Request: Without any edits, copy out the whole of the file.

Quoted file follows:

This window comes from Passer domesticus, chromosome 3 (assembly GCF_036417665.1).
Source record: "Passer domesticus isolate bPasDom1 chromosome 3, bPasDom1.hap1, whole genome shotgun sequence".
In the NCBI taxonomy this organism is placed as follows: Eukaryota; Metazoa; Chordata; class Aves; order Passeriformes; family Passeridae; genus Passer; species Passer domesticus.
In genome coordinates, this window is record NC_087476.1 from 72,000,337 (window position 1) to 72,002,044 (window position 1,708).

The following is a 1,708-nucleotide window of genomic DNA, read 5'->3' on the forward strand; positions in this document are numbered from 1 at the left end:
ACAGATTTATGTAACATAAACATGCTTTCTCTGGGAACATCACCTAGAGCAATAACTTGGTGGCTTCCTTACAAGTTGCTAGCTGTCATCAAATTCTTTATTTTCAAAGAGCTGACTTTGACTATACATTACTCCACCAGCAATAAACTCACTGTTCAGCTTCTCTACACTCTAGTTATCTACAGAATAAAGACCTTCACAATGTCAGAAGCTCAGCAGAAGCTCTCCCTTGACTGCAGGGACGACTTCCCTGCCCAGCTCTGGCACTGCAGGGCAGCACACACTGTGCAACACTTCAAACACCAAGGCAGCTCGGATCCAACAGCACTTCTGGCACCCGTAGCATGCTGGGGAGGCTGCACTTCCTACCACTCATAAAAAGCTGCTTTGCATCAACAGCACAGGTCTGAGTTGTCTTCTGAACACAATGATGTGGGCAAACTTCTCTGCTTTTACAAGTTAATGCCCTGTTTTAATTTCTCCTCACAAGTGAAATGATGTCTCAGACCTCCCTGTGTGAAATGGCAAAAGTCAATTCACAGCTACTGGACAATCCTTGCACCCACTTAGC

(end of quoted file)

This window comes from Passer domesticus, chromosome 3 (assembly GCF_036417665.1).
Source record: "Passer domesticus isolate bPasDom1 chromosome 3, bPasDom1.hap1, whole genome shotgun sequence".
In the NCBI taxonomy this organism is placed as follows: Eukaryota; Metazoa; Chordata; class Aves; order Passeriformes; family Passeridae; genus Passer; species Passer domesticus.
In genome coordinates, this window is record NC_087476.1 from 72,000,337 (window position 1) to 72,002,044 (window position 1,708).

The following is a 1,708-nucleotide window of genomic DNA, read 5'->3' on the forward strand; positions in this document are numbered from 1 at the left end:
ACAGATTTATGTAACATAAACATGCTTTCTCTGGGAACATCACCTAGAGCAATAACTTGGTGGCTTCCTTACAAGTTGCTAGCTGTCATCAAATTCTTTATTTTCAAAGAGCTGACTTTGACTATACATTACTCCACCAGCAATAAACTCACTGTTCAGCTTCTCTACACTCTAGTTATCTACAGAATAAAGACCTTCACAATGTCAGAAGCTCAGCAGAAGCTCTCCCTTGACTGCAGGGACGACTTCCCTGCCCAGCTCTGGCACTGCAGGGCAGCACACACTGTGCAACACTTCAAACACCAAGGCAGCTCGGATCCAACAGCACTTCTGGCACCCGTAGCATGCTGGGGAGGCTGCACTTCCTACCACTCATAAAAAGCTGCTTTGCATCAACAGCACAGGTCTGAGTTGTCTTCTGAACACAATGATGTGGGCAAACTTCTCTGCTTTTACAAGTTAATGCCCTGTTTTAATTTCTCCTCACAAGTGAAATGATGTCTCAGACCTCCCTGTGTGAAATGGCAAAAGTCAATTCACAGCTACTGGACAATCCTTGCACCCACTTAGC